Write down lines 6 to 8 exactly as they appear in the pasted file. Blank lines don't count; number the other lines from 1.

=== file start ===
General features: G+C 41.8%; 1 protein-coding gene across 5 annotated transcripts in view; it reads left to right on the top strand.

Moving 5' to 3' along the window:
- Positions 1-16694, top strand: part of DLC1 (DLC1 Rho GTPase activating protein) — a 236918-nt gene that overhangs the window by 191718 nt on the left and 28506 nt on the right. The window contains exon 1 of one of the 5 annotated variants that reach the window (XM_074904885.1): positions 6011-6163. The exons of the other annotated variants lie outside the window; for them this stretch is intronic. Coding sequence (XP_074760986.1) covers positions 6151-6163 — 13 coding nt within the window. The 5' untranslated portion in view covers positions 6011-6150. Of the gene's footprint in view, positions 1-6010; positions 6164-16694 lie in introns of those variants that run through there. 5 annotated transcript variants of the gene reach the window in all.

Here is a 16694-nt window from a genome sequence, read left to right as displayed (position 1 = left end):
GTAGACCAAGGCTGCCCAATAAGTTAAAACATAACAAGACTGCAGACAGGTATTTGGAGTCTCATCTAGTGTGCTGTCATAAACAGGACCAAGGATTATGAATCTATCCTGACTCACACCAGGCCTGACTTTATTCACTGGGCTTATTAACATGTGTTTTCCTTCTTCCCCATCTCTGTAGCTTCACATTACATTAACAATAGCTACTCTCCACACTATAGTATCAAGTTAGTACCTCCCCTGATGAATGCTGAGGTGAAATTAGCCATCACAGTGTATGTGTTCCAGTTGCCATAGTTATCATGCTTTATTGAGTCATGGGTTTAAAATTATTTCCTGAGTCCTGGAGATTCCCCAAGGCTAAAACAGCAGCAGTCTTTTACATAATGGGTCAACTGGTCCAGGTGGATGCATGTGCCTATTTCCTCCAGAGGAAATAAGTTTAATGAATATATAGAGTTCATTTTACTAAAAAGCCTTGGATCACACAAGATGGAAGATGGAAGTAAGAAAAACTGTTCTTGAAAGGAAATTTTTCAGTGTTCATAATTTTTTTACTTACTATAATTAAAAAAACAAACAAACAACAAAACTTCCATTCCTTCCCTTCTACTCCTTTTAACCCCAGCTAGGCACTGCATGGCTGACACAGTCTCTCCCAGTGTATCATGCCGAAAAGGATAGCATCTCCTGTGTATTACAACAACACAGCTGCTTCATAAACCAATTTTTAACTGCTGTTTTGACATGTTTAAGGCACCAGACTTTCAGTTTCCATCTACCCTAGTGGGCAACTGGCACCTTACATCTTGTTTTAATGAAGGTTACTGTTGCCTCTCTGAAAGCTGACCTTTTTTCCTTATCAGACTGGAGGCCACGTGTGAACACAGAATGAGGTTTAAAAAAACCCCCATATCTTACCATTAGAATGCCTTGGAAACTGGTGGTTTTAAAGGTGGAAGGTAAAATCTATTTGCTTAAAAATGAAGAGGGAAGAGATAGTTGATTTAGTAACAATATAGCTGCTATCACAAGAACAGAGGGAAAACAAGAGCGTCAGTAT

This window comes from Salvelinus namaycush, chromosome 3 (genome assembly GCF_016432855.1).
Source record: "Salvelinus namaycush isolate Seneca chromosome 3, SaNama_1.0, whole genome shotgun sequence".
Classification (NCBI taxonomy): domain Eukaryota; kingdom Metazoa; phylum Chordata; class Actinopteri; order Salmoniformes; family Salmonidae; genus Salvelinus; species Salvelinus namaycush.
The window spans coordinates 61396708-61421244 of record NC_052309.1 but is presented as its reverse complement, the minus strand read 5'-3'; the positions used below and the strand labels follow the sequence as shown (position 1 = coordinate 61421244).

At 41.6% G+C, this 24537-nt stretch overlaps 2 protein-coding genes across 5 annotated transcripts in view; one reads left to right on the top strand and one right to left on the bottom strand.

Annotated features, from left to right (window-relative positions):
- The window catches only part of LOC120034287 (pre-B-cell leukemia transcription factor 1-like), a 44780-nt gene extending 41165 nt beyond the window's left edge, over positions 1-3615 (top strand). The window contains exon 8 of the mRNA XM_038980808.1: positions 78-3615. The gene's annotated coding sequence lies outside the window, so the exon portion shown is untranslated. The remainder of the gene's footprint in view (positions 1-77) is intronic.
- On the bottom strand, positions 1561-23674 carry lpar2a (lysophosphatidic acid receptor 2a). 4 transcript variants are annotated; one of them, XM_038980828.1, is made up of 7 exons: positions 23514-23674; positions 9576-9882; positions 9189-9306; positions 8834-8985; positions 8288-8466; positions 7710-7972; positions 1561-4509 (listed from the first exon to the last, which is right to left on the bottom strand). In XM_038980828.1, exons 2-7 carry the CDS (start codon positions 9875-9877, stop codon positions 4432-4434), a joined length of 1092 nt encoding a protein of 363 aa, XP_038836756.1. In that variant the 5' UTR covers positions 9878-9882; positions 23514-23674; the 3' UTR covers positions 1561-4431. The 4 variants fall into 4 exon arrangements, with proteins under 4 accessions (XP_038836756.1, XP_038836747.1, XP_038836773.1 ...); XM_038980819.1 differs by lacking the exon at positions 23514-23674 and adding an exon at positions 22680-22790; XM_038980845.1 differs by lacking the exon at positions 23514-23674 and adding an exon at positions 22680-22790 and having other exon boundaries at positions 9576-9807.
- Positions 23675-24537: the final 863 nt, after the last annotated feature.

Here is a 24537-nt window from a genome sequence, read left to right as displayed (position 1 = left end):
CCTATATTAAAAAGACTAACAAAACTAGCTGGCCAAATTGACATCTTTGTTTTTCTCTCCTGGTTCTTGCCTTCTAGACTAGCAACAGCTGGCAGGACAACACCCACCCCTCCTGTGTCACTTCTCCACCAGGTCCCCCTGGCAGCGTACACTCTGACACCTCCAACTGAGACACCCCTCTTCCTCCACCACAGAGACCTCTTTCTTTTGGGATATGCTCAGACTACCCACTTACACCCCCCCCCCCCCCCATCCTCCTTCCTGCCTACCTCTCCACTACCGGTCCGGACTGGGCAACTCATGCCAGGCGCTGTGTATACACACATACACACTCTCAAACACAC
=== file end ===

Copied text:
This window comes from Salvelinus namaycush, chromosome 3 (genome assembly GCF_016432855.1).
Source record: "Salvelinus namaycush isolate Seneca chromosome 3, SaNama_1.0, whole genome shotgun sequence".
Classification (NCBI taxonomy): domain Eukaryota; kingdom Metazoa; phylum Chordata; class Actinopteri; order Salmoniformes; family Salmonidae; genus Salvelinus; species Salvelinus namaycush.